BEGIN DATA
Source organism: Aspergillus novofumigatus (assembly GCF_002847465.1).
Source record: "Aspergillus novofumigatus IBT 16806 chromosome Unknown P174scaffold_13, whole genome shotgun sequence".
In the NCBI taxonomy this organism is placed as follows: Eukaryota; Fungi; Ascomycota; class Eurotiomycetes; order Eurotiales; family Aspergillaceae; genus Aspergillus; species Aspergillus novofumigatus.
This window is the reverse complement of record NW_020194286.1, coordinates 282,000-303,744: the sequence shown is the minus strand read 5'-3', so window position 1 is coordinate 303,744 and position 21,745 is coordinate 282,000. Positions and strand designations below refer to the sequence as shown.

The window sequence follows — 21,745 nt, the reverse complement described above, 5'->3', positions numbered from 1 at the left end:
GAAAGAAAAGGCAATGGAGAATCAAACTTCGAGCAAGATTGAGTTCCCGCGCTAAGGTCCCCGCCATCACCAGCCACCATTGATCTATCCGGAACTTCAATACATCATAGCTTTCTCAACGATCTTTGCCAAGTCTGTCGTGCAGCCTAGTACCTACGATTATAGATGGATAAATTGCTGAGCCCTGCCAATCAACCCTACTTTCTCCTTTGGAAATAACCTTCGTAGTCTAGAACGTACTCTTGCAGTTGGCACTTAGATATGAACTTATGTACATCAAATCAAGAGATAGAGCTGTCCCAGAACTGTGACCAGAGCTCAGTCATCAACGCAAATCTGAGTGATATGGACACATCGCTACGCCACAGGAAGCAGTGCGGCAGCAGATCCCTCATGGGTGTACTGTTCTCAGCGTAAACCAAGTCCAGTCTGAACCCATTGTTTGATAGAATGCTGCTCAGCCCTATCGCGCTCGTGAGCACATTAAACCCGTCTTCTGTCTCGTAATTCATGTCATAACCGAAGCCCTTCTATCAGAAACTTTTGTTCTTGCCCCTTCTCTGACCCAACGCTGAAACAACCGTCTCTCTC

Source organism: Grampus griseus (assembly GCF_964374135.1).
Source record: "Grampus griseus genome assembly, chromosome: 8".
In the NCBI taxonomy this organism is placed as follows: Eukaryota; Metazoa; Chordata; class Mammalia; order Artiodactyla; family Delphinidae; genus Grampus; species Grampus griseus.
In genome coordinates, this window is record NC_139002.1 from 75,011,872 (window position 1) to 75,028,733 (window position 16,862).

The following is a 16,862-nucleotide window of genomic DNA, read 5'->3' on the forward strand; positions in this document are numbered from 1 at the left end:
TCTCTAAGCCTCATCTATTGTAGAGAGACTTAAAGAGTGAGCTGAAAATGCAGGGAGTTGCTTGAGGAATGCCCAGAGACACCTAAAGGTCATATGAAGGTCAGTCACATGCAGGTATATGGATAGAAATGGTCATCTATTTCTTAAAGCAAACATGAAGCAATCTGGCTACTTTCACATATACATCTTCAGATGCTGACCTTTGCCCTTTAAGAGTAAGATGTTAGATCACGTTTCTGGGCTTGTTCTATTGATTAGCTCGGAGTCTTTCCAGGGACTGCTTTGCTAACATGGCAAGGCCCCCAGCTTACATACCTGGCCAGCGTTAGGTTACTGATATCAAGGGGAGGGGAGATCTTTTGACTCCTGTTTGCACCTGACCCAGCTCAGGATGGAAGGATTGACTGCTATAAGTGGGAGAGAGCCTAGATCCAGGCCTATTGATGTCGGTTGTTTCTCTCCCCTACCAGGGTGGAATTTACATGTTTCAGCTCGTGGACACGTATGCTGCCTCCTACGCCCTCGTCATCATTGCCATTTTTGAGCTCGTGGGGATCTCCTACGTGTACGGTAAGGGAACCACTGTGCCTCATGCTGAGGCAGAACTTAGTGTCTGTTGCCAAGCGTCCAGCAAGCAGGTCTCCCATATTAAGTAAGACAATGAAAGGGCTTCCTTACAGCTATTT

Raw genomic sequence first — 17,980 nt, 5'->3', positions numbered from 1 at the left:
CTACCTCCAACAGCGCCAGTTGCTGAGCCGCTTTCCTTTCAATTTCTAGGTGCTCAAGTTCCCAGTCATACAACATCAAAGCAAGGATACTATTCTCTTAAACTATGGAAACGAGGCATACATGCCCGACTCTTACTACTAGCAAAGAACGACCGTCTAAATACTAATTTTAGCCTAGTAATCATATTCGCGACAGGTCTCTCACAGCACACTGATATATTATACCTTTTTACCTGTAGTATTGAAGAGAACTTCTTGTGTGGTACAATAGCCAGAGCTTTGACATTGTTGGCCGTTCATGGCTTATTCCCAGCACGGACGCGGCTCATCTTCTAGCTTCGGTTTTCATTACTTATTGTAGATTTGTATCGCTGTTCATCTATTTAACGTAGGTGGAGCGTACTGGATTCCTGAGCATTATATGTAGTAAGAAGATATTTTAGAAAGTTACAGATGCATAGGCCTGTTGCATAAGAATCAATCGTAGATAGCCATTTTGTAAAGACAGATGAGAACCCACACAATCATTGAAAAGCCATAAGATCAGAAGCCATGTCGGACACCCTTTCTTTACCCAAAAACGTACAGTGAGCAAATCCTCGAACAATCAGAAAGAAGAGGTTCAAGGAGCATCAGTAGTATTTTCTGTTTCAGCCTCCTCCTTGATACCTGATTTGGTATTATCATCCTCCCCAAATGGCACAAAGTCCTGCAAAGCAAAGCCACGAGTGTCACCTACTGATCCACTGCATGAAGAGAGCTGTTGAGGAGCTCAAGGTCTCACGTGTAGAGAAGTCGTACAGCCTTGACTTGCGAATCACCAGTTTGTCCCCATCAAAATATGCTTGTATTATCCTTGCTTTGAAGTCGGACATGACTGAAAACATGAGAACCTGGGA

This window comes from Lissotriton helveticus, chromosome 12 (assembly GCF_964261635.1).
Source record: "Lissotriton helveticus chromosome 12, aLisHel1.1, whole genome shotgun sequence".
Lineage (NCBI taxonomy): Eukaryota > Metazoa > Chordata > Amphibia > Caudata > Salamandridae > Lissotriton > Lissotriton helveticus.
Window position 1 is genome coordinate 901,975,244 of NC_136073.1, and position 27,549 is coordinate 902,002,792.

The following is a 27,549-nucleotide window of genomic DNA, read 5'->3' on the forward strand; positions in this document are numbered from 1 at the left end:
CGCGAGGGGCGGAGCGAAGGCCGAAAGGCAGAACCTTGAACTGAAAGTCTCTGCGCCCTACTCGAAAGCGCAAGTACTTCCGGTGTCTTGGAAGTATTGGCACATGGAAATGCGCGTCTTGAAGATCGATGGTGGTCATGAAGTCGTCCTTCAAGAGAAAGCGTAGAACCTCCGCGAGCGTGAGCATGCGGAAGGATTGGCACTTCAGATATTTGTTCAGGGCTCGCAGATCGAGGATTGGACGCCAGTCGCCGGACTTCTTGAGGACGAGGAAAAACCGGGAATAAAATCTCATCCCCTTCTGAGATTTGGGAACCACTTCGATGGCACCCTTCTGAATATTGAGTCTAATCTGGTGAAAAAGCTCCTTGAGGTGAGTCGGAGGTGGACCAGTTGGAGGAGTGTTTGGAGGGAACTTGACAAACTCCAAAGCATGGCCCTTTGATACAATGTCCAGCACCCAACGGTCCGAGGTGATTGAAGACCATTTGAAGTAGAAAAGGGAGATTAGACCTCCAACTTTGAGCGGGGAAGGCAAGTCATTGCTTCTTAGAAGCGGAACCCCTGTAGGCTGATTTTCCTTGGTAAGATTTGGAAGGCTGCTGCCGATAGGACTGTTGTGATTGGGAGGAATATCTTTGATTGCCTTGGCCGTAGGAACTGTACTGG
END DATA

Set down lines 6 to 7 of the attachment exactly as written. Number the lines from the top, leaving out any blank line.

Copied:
GAAAGAAAAGGCAATGGAGAATCAAACTTCGAGCAAGATTGAGTTCCCGCGCTAAGGTCCCCGCCATCACCAGCCACCATTGATCTATCCGGAACTTCAATACATCATAGCTTTCTCAACGATCTTTGCCAAGTCTGTCGTGCAGCCTAGTACCTACGATTATAGATGGATAAATTGCTGAGCCCTGCCAATCAACCCTACTTTCTCCTTTGGAAATAACCTTCGTAGTCTAGAACGTACTCTTGCAGTTGGCACTTAGATATGAACTTATGTACATCAAATCAAGAGATAGAGCTGTCCCAGAACTGTGACCAGAGCTCAGTCATCAACGCAAATCTGAGTGATATGGACACATCGCTACGCCACAGGAAGCAGTGCGGCAGCAGATCCCTCATGGGTGTACTGTTCTCAGCGTAAACCAAGTCCAGTCTGAACCCATTGTTTGATAGAATGCTGCTCAGCCCTATCGCGCTCGTGAGCACATTAAACCCGTCTTCTGTCTCGTAATTCATGTCATAACCGAAGCCCTTCTATCAGAAACTTTTGTTCTTGCCCCTTCTCTGACCCAACGCTGAAACAACCGTCTCTCTC

Source organism: Grampus griseus (assembly GCF_964374135.1).